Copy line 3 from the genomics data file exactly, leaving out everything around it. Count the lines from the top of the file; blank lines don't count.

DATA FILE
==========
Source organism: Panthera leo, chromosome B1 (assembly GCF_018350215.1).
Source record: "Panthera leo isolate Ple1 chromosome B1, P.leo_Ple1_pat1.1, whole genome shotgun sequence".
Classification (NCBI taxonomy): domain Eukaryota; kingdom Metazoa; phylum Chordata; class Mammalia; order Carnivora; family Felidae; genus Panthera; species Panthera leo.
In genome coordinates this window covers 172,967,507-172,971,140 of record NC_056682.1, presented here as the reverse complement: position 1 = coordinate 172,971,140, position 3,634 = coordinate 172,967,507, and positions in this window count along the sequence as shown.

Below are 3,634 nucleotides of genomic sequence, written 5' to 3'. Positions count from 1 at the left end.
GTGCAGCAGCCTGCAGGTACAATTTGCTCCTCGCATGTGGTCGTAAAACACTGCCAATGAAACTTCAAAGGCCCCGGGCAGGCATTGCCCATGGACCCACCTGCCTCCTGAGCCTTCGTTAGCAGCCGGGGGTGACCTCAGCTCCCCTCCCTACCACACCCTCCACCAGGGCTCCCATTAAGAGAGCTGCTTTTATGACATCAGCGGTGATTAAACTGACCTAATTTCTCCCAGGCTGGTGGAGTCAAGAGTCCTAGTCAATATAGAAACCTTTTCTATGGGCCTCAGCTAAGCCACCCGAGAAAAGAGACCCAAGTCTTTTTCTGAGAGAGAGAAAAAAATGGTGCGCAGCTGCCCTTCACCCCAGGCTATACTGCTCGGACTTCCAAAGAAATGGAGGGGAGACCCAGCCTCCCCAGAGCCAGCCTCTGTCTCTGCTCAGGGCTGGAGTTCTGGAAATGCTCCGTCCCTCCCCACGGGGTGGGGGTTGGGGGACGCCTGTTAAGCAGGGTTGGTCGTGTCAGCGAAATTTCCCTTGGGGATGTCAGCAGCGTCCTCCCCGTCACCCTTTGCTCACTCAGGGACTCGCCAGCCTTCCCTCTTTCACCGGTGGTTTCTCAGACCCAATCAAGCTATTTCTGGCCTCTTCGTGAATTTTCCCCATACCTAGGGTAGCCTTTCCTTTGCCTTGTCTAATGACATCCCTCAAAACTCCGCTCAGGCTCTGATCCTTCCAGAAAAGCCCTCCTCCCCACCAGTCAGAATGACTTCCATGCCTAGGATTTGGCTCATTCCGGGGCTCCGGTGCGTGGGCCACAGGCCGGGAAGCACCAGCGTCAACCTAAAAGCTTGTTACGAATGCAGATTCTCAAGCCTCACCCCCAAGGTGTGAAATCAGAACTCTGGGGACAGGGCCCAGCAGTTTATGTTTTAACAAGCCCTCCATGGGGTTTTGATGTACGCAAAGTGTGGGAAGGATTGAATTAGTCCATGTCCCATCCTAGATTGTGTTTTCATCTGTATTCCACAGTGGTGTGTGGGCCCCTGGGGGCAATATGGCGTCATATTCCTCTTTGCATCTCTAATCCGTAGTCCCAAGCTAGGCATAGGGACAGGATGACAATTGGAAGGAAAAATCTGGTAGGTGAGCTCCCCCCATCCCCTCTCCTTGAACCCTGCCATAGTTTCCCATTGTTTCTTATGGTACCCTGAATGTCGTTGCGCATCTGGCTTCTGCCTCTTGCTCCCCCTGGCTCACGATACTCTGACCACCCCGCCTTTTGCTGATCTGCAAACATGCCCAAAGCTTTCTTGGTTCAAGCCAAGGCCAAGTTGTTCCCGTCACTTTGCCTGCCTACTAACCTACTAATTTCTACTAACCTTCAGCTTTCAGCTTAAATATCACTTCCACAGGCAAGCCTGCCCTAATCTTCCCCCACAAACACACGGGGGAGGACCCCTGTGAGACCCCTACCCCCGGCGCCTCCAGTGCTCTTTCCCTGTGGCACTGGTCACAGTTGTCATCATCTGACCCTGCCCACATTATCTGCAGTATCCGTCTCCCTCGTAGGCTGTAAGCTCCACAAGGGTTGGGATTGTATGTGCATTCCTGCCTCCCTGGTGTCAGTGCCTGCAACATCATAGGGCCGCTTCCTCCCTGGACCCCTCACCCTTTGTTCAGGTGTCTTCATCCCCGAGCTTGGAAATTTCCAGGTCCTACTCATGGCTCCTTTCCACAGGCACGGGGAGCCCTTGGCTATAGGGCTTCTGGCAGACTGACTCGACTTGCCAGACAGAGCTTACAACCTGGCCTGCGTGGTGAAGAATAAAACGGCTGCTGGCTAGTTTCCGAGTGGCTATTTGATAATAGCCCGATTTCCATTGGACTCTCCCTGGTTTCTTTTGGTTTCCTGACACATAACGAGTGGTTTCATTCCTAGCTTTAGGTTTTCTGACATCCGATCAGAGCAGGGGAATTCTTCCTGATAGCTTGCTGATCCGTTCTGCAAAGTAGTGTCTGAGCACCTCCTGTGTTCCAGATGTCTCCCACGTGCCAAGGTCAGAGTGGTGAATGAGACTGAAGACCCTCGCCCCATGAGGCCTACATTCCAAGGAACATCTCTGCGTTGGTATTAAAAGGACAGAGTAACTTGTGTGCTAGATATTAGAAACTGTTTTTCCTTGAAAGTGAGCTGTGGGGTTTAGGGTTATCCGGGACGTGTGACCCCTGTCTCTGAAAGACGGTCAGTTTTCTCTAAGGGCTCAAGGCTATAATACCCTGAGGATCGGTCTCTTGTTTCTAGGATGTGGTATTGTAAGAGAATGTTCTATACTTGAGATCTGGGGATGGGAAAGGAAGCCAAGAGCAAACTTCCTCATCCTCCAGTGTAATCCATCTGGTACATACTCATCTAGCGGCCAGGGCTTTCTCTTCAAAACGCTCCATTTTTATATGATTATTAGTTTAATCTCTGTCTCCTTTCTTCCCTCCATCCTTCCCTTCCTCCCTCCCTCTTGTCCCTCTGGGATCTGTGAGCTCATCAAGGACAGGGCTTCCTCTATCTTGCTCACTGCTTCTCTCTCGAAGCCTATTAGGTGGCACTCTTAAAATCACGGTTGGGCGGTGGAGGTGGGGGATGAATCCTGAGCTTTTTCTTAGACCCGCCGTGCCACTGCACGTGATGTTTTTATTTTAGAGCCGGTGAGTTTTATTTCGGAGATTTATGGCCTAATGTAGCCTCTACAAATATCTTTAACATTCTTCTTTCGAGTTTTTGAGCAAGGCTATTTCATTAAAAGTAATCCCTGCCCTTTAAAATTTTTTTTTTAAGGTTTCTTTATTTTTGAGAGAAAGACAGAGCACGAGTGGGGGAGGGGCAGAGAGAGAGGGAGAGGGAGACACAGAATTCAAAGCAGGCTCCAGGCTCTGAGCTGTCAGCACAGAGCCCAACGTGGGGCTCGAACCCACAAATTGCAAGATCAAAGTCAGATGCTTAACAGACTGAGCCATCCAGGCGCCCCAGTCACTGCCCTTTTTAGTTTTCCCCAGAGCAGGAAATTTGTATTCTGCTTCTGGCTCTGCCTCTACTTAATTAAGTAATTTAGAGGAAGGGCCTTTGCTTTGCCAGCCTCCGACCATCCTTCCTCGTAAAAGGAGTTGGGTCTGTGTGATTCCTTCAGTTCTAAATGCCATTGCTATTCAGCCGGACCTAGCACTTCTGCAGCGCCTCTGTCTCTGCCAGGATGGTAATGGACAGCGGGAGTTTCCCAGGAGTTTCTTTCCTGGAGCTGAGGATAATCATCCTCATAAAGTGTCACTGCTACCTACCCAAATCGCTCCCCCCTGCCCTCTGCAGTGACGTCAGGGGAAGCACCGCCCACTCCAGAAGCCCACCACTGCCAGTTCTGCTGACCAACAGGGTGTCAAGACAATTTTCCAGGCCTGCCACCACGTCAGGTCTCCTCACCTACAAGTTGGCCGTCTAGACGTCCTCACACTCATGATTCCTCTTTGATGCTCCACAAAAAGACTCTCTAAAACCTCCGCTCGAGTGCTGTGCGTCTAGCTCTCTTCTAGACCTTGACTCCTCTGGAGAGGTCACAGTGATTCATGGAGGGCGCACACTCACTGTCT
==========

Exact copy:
Classification (NCBI taxonomy): domain Eukaryota; kingdom Metazoa; phylum Chordata; class Mammalia; order Carnivora; family Felidae; genus Panthera; species Panthera leo.